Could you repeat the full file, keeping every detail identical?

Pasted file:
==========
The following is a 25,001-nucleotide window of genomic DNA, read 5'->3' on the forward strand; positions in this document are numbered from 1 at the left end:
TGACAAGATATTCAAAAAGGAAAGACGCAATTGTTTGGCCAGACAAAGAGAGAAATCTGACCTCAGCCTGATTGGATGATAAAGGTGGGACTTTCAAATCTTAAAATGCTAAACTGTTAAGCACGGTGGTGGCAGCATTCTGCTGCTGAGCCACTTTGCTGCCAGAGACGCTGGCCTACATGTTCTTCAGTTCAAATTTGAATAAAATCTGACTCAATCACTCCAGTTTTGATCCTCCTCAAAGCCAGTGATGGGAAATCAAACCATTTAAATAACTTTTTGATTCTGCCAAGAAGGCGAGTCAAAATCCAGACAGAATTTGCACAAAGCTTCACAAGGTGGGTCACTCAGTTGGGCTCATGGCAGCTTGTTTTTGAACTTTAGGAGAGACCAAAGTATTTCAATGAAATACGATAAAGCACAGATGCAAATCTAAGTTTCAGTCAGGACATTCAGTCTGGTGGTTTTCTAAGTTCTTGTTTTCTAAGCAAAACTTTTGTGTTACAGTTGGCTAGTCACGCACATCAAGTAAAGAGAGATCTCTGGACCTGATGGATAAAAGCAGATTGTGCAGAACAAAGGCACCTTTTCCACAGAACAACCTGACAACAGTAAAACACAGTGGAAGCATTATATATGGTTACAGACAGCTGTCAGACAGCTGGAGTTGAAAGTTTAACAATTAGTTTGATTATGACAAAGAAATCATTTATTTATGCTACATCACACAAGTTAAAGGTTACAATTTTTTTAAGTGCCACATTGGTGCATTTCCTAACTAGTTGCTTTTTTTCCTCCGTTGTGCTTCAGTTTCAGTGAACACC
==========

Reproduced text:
The following is a 25,001-nucleotide window of genomic DNA, read 5'->3' on the forward strand; positions in this document are numbered from 1 at the left end:
TGACAAGATATTCAAAAAGGAAAGACGCAATTGTTTGGCCAGACAAAGAGAGAAATCTGACCTCAGCCTGATTGGATGATAAAGGTGGGACTTTCAAATCTTAAAATGCTAAACTGTTAAGCACGGTGGTGGCAGCATTCTGCTGCTGAGCCACTTTGCTGCCAGAGACGCTGGCCTACATGTTCTTCAGTTCAAATTTGAATAAAATCTGACTCAATCACTCCAGTTTTGATCCTCCTCAAAGCCAGTGATGGGAAATCAAACCATTTAAATAACTTTTTGATTCTGCCAAGAAGGCGAGTCAAAATCCAGACAGAATTTGCACAAAGCTTCACAAGGTGGGTCACTCAGTTGGGCTCATGGCAGCTTGTTTTTGAACTTTAGGAGAGACCAAAGTATTTCAATGAAATACGATAAAGCACAGATGCAAATCTAAGTTTCAGTCAGGACATTCAGTCTGGTGGTTTTCTAAGTTCTTGTTTTCTAAGCAAAACTTTTGTGTTACAGTTGGCTAGTCACGCACATCAAGTAAAGAGAGATCTCTGGACCTGATGGATAAAAGCAGATTGTGCAGAACAAAGGCACCTTTTCCACAGAACAACCTGACAACAGTAAAACACAGTGGAAGCATTATATATGGTTACAGACAGCTGTCAGACAGCTGGAGTTGAAAGTTTAACAATTAGTTTGATTATGACAAAGAAATCATTTATTTATGCTACATCACACAAGTTAAAGGTTACAATTTTTTTAAGTGCCACATTGGTGCATTTCCTAACTAGTTGCTTTTTTTCCTCCGTTGTGCTTCAGTTTCAGTGAACACC